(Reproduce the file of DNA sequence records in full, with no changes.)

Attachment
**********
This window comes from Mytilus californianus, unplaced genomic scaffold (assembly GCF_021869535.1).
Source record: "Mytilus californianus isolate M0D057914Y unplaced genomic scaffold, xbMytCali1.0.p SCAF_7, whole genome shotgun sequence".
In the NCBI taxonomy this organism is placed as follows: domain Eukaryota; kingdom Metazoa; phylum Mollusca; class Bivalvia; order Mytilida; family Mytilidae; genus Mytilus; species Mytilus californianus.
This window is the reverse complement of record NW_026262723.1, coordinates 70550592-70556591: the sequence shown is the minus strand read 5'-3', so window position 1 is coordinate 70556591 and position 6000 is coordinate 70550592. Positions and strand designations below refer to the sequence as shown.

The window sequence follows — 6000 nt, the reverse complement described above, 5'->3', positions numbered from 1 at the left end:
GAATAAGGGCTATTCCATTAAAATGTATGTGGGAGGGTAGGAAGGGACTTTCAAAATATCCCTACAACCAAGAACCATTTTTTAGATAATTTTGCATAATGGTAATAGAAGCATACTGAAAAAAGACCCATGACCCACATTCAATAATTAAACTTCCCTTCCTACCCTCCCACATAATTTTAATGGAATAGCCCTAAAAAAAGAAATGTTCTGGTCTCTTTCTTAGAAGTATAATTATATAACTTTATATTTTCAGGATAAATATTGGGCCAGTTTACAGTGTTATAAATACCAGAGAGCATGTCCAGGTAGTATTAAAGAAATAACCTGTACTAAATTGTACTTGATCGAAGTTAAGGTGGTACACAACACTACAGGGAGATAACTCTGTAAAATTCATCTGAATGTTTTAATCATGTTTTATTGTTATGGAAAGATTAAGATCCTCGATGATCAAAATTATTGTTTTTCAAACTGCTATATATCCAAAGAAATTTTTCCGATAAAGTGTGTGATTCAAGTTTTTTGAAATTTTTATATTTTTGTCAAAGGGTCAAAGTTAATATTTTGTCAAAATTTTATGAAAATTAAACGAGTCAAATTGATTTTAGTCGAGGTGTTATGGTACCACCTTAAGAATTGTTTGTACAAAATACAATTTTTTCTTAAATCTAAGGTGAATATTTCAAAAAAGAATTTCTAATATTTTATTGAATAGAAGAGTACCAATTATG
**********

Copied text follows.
This window comes from Mytilus californianus, unplaced genomic scaffold (assembly GCF_021869535.1).
Source record: "Mytilus californianus isolate M0D057914Y unplaced genomic scaffold, xbMytCali1.0.p SCAF_7, whole genome shotgun sequence".
In the NCBI taxonomy this organism is placed as follows: domain Eukaryota; kingdom Metazoa; phylum Mollusca; class Bivalvia; order Mytilida; family Mytilidae; genus Mytilus; species Mytilus californianus.
This window is the reverse complement of record NW_026262723.1, coordinates 70550592-70556591: the sequence shown is the minus strand read 5'-3', so window position 1 is coordinate 70556591 and position 6000 is coordinate 70550592. Positions and strand designations below refer to the sequence as shown.

The window sequence follows — 6000 nt, the reverse complement described above, 5'->3', positions numbered from 1 at the left end:
GAATAAGGGCTATTCCATTAAAATGTATGTGGGAGGGTAGGAAGGGACTTTCAAAATATCCCTACAACCAAGAACCATTTTTTAGATAATTTTGCATAATGGTAATAGAAGCATACTGAAAAAAGACCCATGACCCACATTCAATAATTAAACTTCCCTTCCTACCCTCCCACATAATTTTAATGGAATAGCCCTAAAAAAAGAAATGTTCTGGTCTCTTTCTTAGAAGTATAATTATATAACTTTATATTTTCAGGATAAATATTGGGCCAGTTTACAGTGTTATAAATACCAGAGAGCATGTCCAGGTAGTATTAAAGAAATAACCTGTACTAAATTGTACTTGATCGAAGTTAAGGTGGTACACAACACTACAGGGAGATAACTCTGTAAAATTCATCTGAATGTTTTAATCATGTTTTATTGTTATGGAAAGATTAAGATCCTCGATGATCAAAATTATTGTTTTTCAAACTGCTATATATCCAAAGAAATTTTTCCGATAAAGTGTGTGATTCAAGTTTTTTGAAATTTTTATATTTTTGTCAAAGGGTCAAAGTTAATATTTTGTCAAAATTTTATGAAAATTAAACGAGTCAAATTGATTTTAGTCGAGGTGTTATGGTACCACCTTAAGAATTGTTTGTACAAAATACAATTTTTTCTTAAATCTAAGGTGAATATTTCAAAAAAGAATTTCTAATATTTTATTGAATAGAAGAGTACCAATTATG